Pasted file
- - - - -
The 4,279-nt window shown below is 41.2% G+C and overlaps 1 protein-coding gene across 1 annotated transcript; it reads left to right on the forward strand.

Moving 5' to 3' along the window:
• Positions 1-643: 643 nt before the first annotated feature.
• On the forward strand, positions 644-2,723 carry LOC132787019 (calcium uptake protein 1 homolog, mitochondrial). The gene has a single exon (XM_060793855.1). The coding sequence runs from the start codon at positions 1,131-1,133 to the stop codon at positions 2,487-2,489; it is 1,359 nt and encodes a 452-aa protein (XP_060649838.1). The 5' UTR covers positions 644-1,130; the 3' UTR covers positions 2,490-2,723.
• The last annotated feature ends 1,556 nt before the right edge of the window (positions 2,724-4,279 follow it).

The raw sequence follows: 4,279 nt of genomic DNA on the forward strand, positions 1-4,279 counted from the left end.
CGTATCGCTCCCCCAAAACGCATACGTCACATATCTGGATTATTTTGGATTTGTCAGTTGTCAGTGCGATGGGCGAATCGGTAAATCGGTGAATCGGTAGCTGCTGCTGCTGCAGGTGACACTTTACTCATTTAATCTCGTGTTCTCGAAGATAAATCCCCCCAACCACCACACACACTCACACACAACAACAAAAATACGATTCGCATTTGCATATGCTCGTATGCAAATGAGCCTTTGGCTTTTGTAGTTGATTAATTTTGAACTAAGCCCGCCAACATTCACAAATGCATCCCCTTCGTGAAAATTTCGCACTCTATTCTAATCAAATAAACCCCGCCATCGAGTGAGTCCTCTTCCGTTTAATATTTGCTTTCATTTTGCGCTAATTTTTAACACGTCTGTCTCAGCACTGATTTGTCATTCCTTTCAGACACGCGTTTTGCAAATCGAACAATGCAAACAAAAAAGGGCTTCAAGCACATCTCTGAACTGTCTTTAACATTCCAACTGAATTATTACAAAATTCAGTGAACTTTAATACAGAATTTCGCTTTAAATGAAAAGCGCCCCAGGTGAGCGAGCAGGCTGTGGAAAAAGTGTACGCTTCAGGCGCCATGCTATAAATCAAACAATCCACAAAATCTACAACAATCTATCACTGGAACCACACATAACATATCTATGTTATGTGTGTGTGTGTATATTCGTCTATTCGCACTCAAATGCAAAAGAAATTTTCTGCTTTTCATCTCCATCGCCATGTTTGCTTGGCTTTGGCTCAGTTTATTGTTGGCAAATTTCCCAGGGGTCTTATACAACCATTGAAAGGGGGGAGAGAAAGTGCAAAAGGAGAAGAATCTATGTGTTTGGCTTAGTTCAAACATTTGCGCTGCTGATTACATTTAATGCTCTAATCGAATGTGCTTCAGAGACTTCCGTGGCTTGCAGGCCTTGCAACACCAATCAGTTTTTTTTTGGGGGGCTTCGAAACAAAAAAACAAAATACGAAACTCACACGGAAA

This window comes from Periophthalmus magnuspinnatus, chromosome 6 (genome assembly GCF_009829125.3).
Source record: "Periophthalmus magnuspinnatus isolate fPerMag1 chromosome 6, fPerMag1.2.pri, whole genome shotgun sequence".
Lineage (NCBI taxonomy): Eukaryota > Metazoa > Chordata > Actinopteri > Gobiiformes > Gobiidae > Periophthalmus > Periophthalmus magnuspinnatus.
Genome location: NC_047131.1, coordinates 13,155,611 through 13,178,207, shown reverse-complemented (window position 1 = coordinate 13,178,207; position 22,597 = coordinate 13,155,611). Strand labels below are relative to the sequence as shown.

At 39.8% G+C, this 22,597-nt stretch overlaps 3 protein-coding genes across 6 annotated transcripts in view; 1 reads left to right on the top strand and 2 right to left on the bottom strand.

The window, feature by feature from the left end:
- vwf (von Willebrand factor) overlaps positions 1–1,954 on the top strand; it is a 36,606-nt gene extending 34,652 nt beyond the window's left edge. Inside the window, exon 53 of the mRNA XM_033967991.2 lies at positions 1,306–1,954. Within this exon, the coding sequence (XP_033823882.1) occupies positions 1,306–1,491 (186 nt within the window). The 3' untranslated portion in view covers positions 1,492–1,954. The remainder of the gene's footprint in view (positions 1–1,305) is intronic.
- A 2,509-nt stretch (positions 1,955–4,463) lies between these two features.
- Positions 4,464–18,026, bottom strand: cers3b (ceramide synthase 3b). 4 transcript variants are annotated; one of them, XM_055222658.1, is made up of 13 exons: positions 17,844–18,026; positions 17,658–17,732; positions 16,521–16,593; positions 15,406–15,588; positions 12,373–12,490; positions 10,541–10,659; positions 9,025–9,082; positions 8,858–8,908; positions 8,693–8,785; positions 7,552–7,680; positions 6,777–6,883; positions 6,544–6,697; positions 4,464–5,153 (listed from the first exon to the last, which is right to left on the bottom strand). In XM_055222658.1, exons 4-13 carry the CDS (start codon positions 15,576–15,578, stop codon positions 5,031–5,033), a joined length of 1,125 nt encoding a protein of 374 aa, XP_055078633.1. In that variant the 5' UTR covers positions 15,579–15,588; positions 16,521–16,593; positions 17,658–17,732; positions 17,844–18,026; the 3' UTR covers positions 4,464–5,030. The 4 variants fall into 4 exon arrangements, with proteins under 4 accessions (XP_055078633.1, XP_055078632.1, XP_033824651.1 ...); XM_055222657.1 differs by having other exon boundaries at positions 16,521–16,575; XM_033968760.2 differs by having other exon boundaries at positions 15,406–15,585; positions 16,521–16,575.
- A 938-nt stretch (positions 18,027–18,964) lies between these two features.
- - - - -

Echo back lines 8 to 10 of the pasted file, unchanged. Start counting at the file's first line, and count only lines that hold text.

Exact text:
This window comes from Periophthalmus magnuspinnatus, chromosome 6 (genome assembly GCF_009829125.3).
Source record: "Periophthalmus magnuspinnatus isolate fPerMag1 chromosome 6, fPerMag1.2.pri, whole genome shotgun sequence".
Lineage (NCBI taxonomy): Eukaryota > Metazoa > Chordata > Actinopteri > Gobiiformes > Gobiidae > Periophthalmus > Periophthalmus magnuspinnatus.